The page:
Engaged with the absence of some of the oldest objects in the history of sculpture, Rakowitz creates their substitutes, commemorating acts of destruction and loss through surrogates intended to fool no one. Such placeholders, often displayed on tables accompanied by labels handwritten by the artist, are but the most visible aspect of an intricately layered, widely encompassing body of work. This befits the complexities of the series’ origins, as the artist has explained:
The project began when I was at Berlin’s Pergamon Museum in September 2006. I knew the Pergamon Altar was there, but I wasn’t aware they had the Ishtar Gate, too. When I saw the gate, I was completely blown away. I thought about why it was in Berlin, about the terms under which it was taken. The guidebook noted that the gate was the centrepiece of ancient Babylon, built around 575 BCE, and located on a processional way used during new year celebrations called The Invisible Enemy Should Not Exist. It was the coolest street name I’d ever heard. And it was perfect because it spoke to this idea of the ‘phantom threat’: US President George W. Bush’s fabricated existence of weapons of mass destruction and the con?ation of the 9/11 attacks with Iraqi President Saddam Hussein.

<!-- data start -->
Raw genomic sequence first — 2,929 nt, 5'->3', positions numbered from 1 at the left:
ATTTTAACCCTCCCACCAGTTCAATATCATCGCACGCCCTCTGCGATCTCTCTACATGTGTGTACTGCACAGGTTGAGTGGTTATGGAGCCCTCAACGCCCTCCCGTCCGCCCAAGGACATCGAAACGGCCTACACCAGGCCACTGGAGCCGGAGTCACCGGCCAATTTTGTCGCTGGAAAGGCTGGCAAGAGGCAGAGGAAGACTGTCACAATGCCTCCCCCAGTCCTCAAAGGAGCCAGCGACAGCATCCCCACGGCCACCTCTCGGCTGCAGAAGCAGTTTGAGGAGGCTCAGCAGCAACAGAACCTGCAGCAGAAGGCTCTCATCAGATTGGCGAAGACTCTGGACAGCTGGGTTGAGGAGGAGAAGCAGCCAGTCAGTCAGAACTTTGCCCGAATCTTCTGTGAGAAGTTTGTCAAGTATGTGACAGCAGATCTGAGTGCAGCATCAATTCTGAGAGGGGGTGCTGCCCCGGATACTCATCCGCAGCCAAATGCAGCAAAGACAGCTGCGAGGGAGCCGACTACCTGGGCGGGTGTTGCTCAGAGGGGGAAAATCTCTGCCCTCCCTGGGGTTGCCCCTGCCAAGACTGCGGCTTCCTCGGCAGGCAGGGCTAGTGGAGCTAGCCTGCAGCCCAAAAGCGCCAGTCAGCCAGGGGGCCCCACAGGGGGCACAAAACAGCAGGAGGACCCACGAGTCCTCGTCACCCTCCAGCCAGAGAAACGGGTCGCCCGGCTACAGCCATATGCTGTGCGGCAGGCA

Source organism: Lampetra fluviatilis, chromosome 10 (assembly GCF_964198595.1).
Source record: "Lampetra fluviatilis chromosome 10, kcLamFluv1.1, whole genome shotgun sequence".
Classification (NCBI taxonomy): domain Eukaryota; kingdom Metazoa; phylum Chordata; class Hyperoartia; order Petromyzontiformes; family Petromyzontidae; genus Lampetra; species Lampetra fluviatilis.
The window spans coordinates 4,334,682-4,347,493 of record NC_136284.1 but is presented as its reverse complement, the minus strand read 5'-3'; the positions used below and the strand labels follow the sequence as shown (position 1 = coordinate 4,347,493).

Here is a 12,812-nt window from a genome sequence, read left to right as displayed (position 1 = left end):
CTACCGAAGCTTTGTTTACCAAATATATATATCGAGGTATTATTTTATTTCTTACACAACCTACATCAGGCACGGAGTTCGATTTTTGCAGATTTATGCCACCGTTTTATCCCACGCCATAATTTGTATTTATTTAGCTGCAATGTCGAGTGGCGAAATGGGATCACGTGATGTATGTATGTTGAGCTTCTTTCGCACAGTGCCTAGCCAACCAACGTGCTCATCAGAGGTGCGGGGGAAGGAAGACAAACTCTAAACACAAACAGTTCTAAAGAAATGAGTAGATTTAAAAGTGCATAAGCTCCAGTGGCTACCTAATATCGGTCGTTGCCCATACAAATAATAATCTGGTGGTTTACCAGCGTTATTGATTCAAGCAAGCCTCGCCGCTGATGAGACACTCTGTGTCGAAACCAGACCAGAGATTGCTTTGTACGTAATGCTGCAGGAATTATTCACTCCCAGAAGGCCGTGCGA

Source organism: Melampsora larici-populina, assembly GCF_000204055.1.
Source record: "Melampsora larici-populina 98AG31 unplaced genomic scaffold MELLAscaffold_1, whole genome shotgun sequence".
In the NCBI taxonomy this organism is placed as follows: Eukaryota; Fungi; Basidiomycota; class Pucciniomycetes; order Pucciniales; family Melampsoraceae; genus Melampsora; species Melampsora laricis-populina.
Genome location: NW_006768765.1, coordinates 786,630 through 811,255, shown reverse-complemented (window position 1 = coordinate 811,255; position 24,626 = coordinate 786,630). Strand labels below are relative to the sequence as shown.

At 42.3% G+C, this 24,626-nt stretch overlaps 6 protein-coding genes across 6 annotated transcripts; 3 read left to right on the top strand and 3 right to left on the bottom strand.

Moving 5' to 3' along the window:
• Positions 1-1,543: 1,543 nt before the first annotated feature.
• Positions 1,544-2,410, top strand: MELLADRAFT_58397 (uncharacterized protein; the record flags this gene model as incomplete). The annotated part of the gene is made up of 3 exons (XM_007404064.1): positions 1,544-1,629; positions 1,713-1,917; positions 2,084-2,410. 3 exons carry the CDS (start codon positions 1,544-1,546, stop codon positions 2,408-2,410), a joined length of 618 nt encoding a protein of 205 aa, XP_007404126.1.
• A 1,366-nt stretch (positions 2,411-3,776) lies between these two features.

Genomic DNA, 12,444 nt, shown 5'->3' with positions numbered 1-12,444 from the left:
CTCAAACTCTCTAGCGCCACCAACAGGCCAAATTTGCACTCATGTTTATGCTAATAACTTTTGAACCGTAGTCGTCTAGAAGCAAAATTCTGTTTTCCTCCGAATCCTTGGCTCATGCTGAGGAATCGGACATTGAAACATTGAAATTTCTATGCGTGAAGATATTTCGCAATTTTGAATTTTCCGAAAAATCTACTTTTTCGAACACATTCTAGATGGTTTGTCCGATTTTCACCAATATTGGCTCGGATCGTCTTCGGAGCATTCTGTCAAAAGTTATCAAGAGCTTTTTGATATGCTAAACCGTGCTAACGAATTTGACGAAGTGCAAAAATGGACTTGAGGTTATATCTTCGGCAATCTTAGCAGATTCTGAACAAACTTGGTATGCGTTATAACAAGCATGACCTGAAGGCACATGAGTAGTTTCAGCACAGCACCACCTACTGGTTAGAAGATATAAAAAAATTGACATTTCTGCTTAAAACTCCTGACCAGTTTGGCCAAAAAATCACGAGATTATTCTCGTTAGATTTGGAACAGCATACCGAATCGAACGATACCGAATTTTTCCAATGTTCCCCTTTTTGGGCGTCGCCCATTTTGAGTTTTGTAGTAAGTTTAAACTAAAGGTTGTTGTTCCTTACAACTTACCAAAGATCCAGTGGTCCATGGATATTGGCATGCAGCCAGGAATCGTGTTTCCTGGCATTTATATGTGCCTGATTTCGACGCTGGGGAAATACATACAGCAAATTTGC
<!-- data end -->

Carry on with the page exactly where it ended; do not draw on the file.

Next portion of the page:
Babylonians would bring votive statues down this road to the temples. The statues, which often appear in collections of Mesopotamian art, are understood to have been surrogates for the worshippers. Those artefacts, now stolen, represent the dead. I saw how outrage over lost artefacts could become outrage for lost lives.6